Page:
The ancient technique is fairly easy to do, and the group also got a lesson in the craft's history

REGAL COURIER PHOTO: BARBARA SHERMAN - Members of the Summerfield Craft Club try their hand at rug hooking at their June meeting; on the table are some examples of rug-hooking brought in by a guest.After the jokes about hookers were over, members of the Summerfield Craft Club got down to the business at hand at their June 27 meeting to learn the ancient art of rug hooking from Mea Alford.

But first Alford provided a history of rug hooking, explaining that while there is no record of when it started, it has been around for at least hundreds of years.

"Rug hooking started in this country when they needed something for the floors of their cabins," Alford said. "Hooked and braided rag rugs were the first form of recycling. The pioneers rarely bought new things, and they tore up old, threadbare clothes for rugs."

Once the history lesson was over, Alford and Sharon Hughes handed out squares of burlap and crochet hooks and offered a choice of yarn colors for the women to try their hand at rug hooking, with Alford explaining that some people use plastic mesh for the backing but burlap also works well.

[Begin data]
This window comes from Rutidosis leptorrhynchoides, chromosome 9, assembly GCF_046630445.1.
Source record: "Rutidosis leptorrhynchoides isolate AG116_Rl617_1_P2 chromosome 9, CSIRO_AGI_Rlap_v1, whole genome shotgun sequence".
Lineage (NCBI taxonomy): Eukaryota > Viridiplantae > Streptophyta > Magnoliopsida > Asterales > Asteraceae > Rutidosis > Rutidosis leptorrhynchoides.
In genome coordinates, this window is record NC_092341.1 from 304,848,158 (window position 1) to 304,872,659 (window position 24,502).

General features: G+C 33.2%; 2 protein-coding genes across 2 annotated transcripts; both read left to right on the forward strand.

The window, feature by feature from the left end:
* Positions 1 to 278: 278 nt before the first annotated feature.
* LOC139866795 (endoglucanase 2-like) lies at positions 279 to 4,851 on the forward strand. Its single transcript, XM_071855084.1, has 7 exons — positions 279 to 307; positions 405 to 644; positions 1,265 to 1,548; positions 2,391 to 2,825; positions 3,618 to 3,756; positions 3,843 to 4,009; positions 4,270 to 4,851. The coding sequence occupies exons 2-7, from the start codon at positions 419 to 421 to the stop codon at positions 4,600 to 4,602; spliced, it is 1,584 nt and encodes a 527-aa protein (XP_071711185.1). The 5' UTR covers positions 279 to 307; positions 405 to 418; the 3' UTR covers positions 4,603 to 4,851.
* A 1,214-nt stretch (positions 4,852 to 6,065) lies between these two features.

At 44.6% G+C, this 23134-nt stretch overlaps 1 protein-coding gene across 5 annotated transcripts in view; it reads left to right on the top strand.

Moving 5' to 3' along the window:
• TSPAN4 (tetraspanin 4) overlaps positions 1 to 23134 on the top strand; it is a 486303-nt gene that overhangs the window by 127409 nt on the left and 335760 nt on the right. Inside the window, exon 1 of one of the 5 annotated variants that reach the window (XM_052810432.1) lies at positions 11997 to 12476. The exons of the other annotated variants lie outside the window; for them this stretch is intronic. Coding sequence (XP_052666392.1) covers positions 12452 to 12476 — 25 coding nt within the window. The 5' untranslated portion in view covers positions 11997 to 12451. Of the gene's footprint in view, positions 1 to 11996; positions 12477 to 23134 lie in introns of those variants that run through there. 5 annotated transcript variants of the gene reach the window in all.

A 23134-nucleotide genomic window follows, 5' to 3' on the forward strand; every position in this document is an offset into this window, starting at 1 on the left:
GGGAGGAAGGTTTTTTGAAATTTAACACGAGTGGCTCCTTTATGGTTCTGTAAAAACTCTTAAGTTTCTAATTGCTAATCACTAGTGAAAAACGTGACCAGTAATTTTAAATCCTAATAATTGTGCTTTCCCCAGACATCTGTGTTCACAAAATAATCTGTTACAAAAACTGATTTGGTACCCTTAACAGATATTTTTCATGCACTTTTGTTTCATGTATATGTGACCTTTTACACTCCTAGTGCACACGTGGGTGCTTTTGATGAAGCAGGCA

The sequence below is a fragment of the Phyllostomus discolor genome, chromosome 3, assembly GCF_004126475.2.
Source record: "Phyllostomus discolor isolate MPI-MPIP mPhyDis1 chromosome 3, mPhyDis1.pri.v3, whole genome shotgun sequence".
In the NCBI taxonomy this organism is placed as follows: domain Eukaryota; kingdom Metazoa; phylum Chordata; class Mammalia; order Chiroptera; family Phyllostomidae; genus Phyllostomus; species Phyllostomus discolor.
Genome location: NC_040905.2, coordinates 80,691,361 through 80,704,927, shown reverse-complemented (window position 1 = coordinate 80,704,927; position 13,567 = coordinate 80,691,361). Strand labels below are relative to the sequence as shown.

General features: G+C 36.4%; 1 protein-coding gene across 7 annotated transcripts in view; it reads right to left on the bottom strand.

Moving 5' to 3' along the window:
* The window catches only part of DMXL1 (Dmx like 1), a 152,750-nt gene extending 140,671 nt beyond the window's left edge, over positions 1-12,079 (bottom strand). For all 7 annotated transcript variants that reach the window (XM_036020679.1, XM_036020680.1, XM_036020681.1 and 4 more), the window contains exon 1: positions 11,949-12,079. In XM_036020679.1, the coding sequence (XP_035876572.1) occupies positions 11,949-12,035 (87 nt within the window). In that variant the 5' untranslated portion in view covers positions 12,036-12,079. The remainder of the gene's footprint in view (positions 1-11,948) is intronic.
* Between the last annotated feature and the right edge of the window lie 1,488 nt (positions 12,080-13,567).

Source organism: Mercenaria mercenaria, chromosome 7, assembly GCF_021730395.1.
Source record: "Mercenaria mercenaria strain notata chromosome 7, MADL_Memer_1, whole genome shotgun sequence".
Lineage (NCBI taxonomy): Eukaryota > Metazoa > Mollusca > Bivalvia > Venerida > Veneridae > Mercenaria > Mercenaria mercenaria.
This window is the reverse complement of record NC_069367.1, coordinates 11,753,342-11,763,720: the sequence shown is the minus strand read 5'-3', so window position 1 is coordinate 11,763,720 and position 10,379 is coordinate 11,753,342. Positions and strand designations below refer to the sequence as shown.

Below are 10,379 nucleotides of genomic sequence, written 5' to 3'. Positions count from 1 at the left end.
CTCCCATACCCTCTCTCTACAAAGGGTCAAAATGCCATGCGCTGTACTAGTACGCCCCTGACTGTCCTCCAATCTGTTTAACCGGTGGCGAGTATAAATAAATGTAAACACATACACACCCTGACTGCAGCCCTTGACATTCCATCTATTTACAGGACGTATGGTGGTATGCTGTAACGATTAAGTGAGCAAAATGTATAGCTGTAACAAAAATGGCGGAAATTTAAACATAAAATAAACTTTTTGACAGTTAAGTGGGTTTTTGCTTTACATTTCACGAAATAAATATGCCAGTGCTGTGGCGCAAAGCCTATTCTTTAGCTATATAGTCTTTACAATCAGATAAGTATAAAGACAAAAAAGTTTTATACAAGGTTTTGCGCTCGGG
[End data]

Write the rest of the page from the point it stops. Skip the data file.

"Women would cut up burlap sacks and cut up old dresses when they got worn and old, or they would go into thrift stores and buy clothes to cut into big pieces," Alford said. "They would bleach the fabric if it was not the right color, followed by dying the pieces the color they wanted. At the beginning of the 20th century, rug hooking became a popular craft."

Alford held up an unfinished hooked piece featuring yellow and blue flowers, saying, "My grandmother said to draw the design you wanted to hook, and I did. I got the flowers done but doing all the background is beyond torture."

REGAL COURIER PHOTO: BARBARA SHERMAN - Evelyn Yardley (far left) watches as Susan Burson (second from left) works on a rug-hooking sample while in front of Burson on the table are a couple of hooked pieces that she made previously.She added, "My daughter's mother-in-law and the mother-in-law's twin sister were big into rug hooking. They made gorgeous rugs and wall hangings. They went to the beach every year for three days to learn more. They were wonderful hookers."

The room grew silent as the women bent over the pieces of burlap and tried their hand at rug hooking, with Alford saying, "I love it. This is the most energetic I've seen this group." And one woman broke the silence by saying, "I think I've got the hang of it."

Hughes reminded everyone that the clock was ticking on this year's holiday bazaar, set for Nov. 3 and 4 from 9 a.m. to 4 p.m. at the Clubhouse, and she reminded members to be working on items to sell to benefit the Tigard Senior Center's Loaves & Fishes program.

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